Turtles From All Seven Oceans in The World Have Microplastics in Their Body! New Study Reveals Shocking Extents of Plastic Pollution
Plastics enter sea turtle's body (Photo credits: Facebook)

Plastic pollution is huge and it is difficult to control it, the one that has already polluted the oceans is almost impossible to recover. Tonnes of plastic waste has already been dumped out there and it has started taking a toll on marine life. Many fishes have been washed ashore on different beaches and it has found that their stomachs were filled with plastic waste. A new study conducted recently has revealed the extent of plastic pollution in all seven oceans. On studying more than 100 turtles from different species and all from different oceans it was found that all turtles had microplastics in their gut. Dead Sperm Whale With 6kg Plastic Waste Inside Stomach Including Cups, Flip-Flops & Bottles Found in Indonesia’s Wakatobi National Park (See Pics).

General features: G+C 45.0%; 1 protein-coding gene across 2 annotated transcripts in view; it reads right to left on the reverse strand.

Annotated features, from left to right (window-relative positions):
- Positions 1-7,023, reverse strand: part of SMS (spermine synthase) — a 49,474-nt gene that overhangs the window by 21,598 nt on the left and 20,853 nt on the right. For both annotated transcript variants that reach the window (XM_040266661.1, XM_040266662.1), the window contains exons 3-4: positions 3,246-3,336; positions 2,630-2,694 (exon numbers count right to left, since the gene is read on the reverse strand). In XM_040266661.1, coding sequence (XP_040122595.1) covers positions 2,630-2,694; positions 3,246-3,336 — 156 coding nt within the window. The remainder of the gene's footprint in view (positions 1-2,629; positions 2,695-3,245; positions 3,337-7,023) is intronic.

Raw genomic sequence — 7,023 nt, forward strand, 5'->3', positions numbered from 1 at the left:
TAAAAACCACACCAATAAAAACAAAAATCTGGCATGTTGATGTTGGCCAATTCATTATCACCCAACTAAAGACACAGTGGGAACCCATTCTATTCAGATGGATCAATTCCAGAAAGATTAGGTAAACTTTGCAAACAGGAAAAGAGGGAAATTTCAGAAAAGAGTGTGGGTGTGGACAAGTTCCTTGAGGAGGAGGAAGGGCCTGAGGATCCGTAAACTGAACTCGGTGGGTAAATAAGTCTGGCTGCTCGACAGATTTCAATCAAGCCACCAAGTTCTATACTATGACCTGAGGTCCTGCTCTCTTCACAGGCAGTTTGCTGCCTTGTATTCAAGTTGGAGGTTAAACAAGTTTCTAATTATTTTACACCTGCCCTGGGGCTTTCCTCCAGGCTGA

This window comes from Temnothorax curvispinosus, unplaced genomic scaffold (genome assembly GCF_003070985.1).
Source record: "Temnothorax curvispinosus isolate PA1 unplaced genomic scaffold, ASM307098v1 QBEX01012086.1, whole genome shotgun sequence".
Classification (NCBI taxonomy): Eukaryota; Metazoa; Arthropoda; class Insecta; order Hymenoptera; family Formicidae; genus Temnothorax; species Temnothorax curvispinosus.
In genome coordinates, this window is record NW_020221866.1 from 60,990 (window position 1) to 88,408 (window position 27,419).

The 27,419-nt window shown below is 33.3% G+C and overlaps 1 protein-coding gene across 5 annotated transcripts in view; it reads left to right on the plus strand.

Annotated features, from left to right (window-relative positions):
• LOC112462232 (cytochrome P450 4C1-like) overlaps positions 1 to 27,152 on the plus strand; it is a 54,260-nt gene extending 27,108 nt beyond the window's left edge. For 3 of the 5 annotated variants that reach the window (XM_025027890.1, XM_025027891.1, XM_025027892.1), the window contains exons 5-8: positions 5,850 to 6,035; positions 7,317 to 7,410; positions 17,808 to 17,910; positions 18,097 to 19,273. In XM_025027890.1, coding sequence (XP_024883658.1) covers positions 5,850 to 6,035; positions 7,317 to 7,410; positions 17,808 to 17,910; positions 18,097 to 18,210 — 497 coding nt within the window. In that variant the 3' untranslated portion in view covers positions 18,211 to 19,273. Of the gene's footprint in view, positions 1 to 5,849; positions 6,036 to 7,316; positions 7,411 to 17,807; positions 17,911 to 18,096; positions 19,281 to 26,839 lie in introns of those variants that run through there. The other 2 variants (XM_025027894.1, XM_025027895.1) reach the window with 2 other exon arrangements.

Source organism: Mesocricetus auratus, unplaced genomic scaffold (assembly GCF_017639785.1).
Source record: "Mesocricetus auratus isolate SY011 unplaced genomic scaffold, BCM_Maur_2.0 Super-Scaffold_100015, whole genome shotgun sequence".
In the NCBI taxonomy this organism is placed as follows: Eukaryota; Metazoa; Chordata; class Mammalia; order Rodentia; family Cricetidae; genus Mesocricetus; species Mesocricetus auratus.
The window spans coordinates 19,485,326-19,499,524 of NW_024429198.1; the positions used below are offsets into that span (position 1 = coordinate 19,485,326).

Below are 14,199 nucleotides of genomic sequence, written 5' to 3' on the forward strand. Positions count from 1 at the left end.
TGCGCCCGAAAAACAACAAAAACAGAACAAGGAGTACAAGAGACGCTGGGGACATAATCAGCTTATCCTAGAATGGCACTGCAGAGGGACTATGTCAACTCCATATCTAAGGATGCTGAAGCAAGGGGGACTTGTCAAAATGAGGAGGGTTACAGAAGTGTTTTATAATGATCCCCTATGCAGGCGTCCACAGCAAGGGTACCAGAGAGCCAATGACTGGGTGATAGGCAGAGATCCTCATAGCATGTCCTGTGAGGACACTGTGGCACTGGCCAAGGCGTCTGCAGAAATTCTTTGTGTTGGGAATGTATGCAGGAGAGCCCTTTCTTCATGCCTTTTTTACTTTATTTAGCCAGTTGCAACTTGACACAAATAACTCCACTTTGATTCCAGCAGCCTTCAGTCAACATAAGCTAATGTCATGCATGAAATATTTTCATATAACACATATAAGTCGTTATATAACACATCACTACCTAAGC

The study's aim was successful but the findings are really a failure for the humans. The findings have been published in Global Change Biology. Nearly all species of turtles have microplastics in their system. Talking about the study the co-author of the study Penelope Lindeque was quoted, "From our work over the years we have found microplastic in nearly all the species of marine animals we have looked at, from tiny zooplankton at the base of the marine food web to fish larvae, dolphins and now turtles." Baby Turtle Poops Plastic That it Swallowed in The Ocean, Watch Shocking Video.

To go about conducting this study, researchers used an advanced method of digestion examination. The samples were collected from 102 sea turtles and were examined through a digital stereo microscope looking for bits of plastic. A total of 800 particles were found in total, which comes from fibres of synthetic clothing, tyres, cigarette filters and ropes. The larger pieces of plastics can cause greater problems in the survival of the species. They can cause a blockage of the respiratory system. The entire study reflects on the damage that has already been done to the ocean life and we need to act to reduce the effects in the future.